Guards pepper-sprayed and restrained asylum-seekers by the neck for protesting their detention

Guards pepper-sprayed and restrained asylum-seekers by the neck for protesting their detention
Image credit: U.S. Immigration and Customs Enforcement
Human Rights

Detained people at a privately operated Immigration and Customs Enforcement (ICE) facility say guards pepper-sprayed them and placed their knees on their necks after engaging in an act of civil disobedience in protest of their ongoing detention during the novel coronavirus pandemic, Mother Jones reports. The facility, LaSalle Corrections Richwood Correctional Center in Louisiana, has had 65 confirmed COVID-19 cases and two guards have died after becoming sick.

Two asylum-seekers said detainees were refusing to leave the recreation area when guards violently sprayed them as they were in a sitting position. “Another Cameroonian asylum seeker who has been detained for nearly 18 months, whom I’ll call Wilfred because he did not give permission to use his name, reported that he still had bruises and trouble swallowing after guards ‘climbed’ onto his neck,” the report said.

Mother Jones reports that ICE confirmed the violence against detainees, claiming they were sprayed “only after a group of detainees refused repeated commands from facility staff and only after numerous attempts to verbally deescalate the situation were unsuccessful.” So … pepper-sprayed them for non-violently protesting their detention in this death trap called a detention center, just as detained people had said.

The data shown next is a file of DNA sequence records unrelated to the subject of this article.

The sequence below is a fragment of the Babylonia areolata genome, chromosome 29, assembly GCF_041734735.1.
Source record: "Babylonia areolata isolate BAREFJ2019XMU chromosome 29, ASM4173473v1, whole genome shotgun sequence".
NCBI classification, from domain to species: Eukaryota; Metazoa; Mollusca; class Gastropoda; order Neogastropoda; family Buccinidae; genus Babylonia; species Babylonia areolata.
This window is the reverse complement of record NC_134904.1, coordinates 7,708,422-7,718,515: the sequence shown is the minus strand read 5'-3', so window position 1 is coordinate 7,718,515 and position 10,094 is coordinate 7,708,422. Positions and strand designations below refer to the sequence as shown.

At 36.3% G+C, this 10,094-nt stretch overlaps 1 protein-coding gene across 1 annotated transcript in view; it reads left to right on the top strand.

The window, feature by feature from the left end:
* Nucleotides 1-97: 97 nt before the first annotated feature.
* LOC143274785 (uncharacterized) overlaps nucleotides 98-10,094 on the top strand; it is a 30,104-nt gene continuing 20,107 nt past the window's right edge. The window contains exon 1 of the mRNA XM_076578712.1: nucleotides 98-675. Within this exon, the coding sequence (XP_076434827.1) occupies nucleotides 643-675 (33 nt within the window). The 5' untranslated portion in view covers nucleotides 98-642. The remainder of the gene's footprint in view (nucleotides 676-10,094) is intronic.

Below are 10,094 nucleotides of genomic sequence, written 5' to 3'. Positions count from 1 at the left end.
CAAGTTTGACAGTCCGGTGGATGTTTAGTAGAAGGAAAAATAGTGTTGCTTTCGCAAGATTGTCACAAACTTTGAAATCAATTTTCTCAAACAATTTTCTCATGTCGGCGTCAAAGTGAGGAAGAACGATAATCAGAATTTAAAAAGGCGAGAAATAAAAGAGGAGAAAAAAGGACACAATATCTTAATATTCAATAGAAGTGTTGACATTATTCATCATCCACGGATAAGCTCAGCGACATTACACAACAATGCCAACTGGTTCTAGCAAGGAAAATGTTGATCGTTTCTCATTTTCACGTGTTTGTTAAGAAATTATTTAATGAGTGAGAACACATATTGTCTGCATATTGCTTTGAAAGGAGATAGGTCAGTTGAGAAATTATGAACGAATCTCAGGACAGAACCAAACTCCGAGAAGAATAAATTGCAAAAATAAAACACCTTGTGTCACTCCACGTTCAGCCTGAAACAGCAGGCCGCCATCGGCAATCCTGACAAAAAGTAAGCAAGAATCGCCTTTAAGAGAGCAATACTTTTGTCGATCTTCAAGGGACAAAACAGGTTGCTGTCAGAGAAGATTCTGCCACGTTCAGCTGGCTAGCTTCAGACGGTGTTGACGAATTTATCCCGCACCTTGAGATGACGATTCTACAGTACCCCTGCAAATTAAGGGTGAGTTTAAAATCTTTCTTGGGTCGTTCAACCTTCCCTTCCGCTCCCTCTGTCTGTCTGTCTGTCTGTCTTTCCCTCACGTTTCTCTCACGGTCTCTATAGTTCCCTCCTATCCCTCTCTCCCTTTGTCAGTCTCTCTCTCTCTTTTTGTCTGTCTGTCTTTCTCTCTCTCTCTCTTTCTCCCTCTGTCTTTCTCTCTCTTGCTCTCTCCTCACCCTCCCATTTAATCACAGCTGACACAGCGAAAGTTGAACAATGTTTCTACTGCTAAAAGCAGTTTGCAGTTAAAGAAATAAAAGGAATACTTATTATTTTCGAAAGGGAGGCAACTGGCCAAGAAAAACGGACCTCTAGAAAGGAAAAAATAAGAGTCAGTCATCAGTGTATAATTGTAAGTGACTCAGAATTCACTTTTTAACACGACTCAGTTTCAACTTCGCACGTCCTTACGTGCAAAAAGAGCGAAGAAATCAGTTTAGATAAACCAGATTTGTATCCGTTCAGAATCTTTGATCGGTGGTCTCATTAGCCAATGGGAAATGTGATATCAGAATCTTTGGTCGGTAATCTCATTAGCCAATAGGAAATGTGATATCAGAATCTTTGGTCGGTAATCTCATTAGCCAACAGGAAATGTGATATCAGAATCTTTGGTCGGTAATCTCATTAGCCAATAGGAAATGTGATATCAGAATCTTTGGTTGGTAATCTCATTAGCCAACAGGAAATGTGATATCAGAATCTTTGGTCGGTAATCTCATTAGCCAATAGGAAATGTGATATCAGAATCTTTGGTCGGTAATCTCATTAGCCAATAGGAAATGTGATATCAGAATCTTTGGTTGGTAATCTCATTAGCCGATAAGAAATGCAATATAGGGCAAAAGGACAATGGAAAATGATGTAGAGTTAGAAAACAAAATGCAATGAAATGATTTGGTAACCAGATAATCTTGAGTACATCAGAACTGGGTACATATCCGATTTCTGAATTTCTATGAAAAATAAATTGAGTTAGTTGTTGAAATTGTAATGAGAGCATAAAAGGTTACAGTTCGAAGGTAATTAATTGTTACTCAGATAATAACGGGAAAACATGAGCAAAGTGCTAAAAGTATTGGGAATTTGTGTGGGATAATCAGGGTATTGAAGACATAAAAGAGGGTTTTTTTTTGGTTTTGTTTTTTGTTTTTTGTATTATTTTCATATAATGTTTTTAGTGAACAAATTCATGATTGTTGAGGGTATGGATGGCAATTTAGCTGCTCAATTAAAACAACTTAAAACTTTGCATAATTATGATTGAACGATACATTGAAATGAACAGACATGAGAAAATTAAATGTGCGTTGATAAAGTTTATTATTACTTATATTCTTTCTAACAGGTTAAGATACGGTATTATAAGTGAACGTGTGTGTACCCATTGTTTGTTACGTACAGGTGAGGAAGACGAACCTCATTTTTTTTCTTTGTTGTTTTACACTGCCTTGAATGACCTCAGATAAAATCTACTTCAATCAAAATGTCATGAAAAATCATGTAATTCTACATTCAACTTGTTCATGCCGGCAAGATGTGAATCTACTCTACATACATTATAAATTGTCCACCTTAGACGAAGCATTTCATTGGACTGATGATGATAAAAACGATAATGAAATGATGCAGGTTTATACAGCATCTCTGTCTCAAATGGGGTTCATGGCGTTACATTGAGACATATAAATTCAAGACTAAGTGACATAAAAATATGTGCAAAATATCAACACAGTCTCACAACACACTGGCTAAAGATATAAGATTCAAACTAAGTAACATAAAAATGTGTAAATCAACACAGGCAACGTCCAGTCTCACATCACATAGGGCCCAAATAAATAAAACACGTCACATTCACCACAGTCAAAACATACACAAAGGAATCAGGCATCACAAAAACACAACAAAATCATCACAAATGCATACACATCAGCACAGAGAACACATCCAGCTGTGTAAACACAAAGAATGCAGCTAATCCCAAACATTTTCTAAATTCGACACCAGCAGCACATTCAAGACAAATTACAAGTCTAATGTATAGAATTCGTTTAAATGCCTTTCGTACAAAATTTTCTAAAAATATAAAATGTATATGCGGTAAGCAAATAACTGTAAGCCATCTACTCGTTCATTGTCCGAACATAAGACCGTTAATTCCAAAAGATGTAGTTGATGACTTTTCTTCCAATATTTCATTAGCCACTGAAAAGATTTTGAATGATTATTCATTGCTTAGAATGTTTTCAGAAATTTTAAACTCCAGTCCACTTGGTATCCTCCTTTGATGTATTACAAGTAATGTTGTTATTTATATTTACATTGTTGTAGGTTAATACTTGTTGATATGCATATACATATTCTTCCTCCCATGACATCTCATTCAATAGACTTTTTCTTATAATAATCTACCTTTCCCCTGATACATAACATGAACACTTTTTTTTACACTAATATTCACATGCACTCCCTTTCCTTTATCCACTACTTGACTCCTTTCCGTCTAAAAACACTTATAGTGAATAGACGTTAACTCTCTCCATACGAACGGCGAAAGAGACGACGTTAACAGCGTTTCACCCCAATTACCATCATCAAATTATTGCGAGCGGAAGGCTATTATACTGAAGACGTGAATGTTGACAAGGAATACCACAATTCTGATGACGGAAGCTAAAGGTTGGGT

As the report notes, “Hundreds of detained immigrants and asylum seekers have been exposed to pepper spray on at least a dozen occasions since late March,” including as many as 60 detainees at a Texas facility in March. San Antonio Express-News reported detained people had refused to return to their beds in protest against their detention, “panicking in recent days after learning of the virus from TV news inside the facility and grew concerned not only over the screening of arriving migrants and contract workers, but also of a few migrants who were exhibiting coronavirus-like symptoms,” the report said. Like in Louisiana, guards pepper-sprayed them too.

“Unlike with deaths in ICE custody, the agency does not have a policy of disclosing uses of force, including the use of chemical agents, so it’s possible that some incidents have gone unreported,” Mother Jones reported. That guards would restrain detained people by placing their knees on their necks should be criminal at any time; that they’re doing it as they also know perfectly well that there’s a national outcry against this very kind of physical act of violence is vile.

“It’s like they have us kidnapped here,” a Cuban asylum-seeker told Mother Jones. “That might sound a bit harsh, but it’s like being kidnapped. It sometimes seems to us like they’re running a business here.” The asylum-seeker is on the dot about that: USA Today reported last year that following impeached president Donald Trump’s election, “LaSalle Corrections quickly opened six more facilities in Louisiana. His detention centers hold more than 7,000 immigration detainees.”

“The use of private prisons to detain immigrants is not new, but the business has exploded under Trump,” the report continued. “At least 24 immigration detention centers and more than 17,000 beds were added in the past three years to the sprawling detention system run by U.S. Immigration and Customs Enforcement (ICE).

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